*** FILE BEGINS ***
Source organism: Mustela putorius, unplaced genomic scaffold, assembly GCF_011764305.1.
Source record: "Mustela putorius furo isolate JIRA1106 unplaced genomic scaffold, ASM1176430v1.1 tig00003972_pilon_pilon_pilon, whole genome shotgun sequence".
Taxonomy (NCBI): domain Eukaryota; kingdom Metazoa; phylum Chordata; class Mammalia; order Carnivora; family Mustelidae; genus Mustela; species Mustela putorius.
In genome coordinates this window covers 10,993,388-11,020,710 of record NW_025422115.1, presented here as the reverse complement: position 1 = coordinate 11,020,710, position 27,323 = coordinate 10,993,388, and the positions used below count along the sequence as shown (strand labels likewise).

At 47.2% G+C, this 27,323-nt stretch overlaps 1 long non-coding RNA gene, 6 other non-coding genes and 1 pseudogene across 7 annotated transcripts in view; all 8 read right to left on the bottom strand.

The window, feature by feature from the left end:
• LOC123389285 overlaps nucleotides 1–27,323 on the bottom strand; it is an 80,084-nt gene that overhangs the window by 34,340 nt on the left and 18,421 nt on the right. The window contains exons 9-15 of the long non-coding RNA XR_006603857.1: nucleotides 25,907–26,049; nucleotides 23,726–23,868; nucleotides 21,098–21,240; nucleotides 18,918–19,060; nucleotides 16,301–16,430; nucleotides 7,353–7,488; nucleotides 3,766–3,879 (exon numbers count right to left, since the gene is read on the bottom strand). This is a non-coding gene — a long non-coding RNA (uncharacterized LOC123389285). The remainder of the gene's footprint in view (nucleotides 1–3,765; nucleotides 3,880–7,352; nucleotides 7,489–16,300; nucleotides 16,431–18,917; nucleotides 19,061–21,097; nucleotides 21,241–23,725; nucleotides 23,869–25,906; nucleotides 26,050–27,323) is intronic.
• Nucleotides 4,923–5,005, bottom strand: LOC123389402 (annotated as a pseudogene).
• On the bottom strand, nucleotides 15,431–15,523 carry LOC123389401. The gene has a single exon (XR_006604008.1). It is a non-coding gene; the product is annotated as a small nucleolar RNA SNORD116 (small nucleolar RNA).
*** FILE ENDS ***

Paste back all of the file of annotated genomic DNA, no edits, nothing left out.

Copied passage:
Source organism: Mustela putorius, unplaced genomic scaffold, assembly GCF_011764305.1.
Source record: "Mustela putorius furo isolate JIRA1106 unplaced genomic scaffold, ASM1176430v1.1 tig00003972_pilon_pilon_pilon, whole genome shotgun sequence".
Taxonomy (NCBI): domain Eukaryota; kingdom Metazoa; phylum Chordata; class Mammalia; order Carnivora; family Mustelidae; genus Mustela; species Mustela putorius.
In genome coordinates this window covers 10,993,388-11,020,710 of record NW_025422115.1, presented here as the reverse complement: position 1 = coordinate 11,020,710, position 27,323 = coordinate 10,993,388, and the positions used below count along the sequence as shown (strand labels likewise).

At 47.2% G+C, this 27,323-nt stretch overlaps 1 long non-coding RNA gene, 6 other non-coding genes and 1 pseudogene across 7 annotated transcripts in view; all 8 read right to left on the bottom strand.

The window, feature by feature from the left end:
• LOC123389285 overlaps nucleotides 1–27,323 on the bottom strand; it is an 80,084-nt gene that overhangs the window by 34,340 nt on the left and 18,421 nt on the right. The window contains exons 9-15 of the long non-coding RNA XR_006603857.1: nucleotides 25,907–26,049; nucleotides 23,726–23,868; nucleotides 21,098–21,240; nucleotides 18,918–19,060; nucleotides 16,301–16,430; nucleotides 7,353–7,488; nucleotides 3,766–3,879 (exon numbers count right to left, since the gene is read on the bottom strand). This is a non-coding gene — a long non-coding RNA (uncharacterized LOC123389285). The remainder of the gene's footprint in view (nucleotides 1–3,765; nucleotides 3,880–7,352; nucleotides 7,489–16,300; nucleotides 16,431–18,917; nucleotides 19,061–21,097; nucleotides 21,241–23,725; nucleotides 23,869–25,906; nucleotides 26,050–27,323) is intronic.
• Nucleotides 4,923–5,005, bottom strand: LOC123389402 (annotated as a pseudogene).
• On the bottom strand, nucleotides 15,431–15,523 carry LOC123389401. The gene has a single exon (XR_006604008.1). It is a non-coding gene; the product is annotated as a small nucleolar RNA SNORD116 (small nucleolar RNA).